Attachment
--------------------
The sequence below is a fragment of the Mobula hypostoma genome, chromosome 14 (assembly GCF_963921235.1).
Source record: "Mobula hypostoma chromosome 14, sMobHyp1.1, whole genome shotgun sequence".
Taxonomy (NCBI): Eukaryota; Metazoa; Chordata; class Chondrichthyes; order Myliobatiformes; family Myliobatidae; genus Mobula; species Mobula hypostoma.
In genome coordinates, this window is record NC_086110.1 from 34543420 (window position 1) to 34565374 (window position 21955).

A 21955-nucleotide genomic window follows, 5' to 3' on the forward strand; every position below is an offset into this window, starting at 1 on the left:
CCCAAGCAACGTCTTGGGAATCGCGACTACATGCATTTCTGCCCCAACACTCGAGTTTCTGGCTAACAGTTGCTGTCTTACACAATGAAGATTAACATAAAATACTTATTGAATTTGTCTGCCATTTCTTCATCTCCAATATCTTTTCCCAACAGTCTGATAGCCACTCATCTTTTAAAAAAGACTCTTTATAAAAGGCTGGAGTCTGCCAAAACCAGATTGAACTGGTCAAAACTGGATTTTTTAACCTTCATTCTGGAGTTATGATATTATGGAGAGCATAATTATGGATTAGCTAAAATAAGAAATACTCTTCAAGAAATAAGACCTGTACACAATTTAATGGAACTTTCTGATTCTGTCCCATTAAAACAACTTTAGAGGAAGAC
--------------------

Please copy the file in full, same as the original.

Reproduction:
The sequence below is a fragment of the Mobula hypostoma genome, chromosome 14 (assembly GCF_963921235.1).
Source record: "Mobula hypostoma chromosome 14, sMobHyp1.1, whole genome shotgun sequence".
Taxonomy (NCBI): Eukaryota; Metazoa; Chordata; class Chondrichthyes; order Myliobatiformes; family Myliobatidae; genus Mobula; species Mobula hypostoma.
In genome coordinates, this window is record NC_086110.1 from 34543420 (window position 1) to 34565374 (window position 21955).

A 21955-nucleotide genomic window follows, 5' to 3' on the forward strand; every position below is an offset into this window, starting at 1 on the left:
CCCAAGCAACGTCTTGGGAATCGCGACTACATGCATTTCTGCCCCAACACTCGAGTTTCTGGCTAACAGTTGCTGTCTTACACAATGAAGATTAACATAAAATACTTATTGAATTTGTCTGCCATTTCTTCATCTCCAATATCTTTTCCCAACAGTCTGATAGCCACTCATCTTTTAAAAAAGACTCTTTATAAAAGGCTGGAGTCTGCCAAAACCAGATTGAACTGGTCAAAACTGGATTTTTTAACCTTCATTCTGGAGTTATGATATTATGGAGAGCATAATTATGGATTAGCTAAAATAAGAAATACTCTTCAAGAAATAAGACCTGTACACAATTTAATGGAACTTTCTGATTCTGTCCCATTAAAACAACTTTAGAGGAAGAC